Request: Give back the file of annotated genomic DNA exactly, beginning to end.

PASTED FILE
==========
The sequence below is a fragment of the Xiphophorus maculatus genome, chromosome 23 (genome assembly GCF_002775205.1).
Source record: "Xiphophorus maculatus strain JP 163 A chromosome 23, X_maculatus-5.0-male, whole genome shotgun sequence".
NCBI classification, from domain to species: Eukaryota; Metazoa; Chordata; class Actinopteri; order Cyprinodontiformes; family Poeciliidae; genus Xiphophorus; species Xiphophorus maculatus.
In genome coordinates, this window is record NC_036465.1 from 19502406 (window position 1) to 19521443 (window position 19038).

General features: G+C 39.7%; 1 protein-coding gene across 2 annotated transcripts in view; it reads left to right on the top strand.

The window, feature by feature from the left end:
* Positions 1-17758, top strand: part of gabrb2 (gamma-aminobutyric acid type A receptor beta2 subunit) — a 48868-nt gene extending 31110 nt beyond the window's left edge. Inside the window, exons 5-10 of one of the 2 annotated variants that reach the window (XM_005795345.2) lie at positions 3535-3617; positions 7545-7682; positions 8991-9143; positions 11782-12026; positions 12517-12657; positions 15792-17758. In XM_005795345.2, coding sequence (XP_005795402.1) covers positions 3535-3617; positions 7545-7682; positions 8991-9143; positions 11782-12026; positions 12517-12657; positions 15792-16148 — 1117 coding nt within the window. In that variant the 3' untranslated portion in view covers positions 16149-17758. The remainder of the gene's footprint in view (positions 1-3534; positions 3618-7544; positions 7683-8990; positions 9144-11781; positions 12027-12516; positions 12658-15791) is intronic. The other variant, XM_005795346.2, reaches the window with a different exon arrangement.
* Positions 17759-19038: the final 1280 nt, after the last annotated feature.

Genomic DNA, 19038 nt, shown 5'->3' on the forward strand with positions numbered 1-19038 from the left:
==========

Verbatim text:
The sequence below is a fragment of the Xiphophorus maculatus genome, chromosome 23 (genome assembly GCF_002775205.1).
Source record: "Xiphophorus maculatus strain JP 163 A chromosome 23, X_maculatus-5.0-male, whole genome shotgun sequence".
NCBI classification, from domain to species: Eukaryota; Metazoa; Chordata; class Actinopteri; order Cyprinodontiformes; family Poeciliidae; genus Xiphophorus; species Xiphophorus maculatus.
In genome coordinates, this window is record NC_036465.1 from 19502406 (window position 1) to 19521443 (window position 19038).

General features: G+C 39.7%; 1 protein-coding gene across 2 annotated transcripts in view; it reads left to right on the top strand.

The window, feature by feature from the left end:
* Positions 1-17758, top strand: part of gabrb2 (gamma-aminobutyric acid type A receptor beta2 subunit) — a 48868-nt gene extending 31110 nt beyond the window's left edge. Inside the window, exons 5-10 of one of the 2 annotated variants that reach the window (XM_005795345.2) lie at positions 3535-3617; positions 7545-7682; positions 8991-9143; positions 11782-12026; positions 12517-12657; positions 15792-17758. In XM_005795345.2, coding sequence (XP_005795402.1) covers positions 3535-3617; positions 7545-7682; positions 8991-9143; positions 11782-12026; positions 12517-12657; positions 15792-16148 — 1117 coding nt within the window. In that variant the 3' untranslated portion in view covers positions 16149-17758. The remainder of the gene's footprint in view (positions 1-3534; positions 3618-7544; positions 7683-8990; positions 9144-11781; positions 12027-12516; positions 12658-15791) is intronic. The other variant, XM_005795346.2, reaches the window with a different exon arrangement.
* Positions 17759-19038: the final 1280 nt, after the last annotated feature.

Genomic DNA, 19038 nt, shown 5'->3' on the forward strand with positions numbered 1-19038 from the left: